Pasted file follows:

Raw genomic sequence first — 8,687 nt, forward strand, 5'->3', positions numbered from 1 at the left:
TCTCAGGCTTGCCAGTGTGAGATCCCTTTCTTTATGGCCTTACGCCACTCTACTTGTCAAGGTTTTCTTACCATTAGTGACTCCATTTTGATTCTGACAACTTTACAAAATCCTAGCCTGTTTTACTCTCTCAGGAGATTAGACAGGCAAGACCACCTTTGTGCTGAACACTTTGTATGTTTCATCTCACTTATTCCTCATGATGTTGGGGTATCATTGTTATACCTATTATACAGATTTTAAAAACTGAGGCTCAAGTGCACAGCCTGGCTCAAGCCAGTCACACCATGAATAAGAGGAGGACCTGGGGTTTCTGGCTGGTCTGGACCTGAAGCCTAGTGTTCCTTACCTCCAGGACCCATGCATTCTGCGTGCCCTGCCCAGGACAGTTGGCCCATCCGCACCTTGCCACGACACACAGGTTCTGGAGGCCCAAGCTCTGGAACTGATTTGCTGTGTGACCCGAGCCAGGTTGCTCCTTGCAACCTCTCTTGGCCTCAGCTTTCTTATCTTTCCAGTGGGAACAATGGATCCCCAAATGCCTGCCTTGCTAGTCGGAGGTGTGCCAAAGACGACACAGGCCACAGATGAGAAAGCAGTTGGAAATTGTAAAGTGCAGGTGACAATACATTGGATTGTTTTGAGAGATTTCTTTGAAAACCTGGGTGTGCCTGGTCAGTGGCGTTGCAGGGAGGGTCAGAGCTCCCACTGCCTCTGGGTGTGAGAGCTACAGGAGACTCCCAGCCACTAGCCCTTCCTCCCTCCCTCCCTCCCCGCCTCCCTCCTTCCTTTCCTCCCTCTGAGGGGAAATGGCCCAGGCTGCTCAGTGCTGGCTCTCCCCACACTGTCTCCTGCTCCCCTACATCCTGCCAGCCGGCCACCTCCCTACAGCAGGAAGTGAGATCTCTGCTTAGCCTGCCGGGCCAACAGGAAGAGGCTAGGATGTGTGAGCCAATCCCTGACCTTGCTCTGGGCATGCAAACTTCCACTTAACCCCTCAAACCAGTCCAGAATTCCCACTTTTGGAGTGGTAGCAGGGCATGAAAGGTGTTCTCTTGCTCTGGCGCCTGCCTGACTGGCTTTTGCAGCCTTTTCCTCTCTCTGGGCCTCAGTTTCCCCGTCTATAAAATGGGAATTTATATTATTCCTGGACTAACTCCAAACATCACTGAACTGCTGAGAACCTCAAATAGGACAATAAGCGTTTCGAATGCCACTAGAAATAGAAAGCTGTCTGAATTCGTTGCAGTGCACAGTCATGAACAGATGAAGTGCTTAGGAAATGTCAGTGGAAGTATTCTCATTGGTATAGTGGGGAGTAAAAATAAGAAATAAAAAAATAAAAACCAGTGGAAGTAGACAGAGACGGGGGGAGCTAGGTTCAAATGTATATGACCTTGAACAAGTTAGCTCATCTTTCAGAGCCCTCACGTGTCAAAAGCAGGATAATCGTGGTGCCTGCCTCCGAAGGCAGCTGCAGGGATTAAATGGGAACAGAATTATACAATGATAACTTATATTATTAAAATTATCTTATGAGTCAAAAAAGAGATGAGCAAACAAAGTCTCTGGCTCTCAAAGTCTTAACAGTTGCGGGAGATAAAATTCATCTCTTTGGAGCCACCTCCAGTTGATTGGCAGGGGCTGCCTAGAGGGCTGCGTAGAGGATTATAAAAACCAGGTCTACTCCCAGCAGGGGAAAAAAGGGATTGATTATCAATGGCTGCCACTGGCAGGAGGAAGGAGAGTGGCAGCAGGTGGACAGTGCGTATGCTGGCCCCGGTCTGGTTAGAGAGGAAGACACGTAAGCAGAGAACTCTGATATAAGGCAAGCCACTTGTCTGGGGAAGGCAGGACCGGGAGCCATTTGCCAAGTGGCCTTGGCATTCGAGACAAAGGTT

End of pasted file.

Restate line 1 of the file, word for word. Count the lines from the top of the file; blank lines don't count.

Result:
Raw genomic sequence first — 8,687 nt, forward strand, 5'->3', positions numbered from 1 at the left: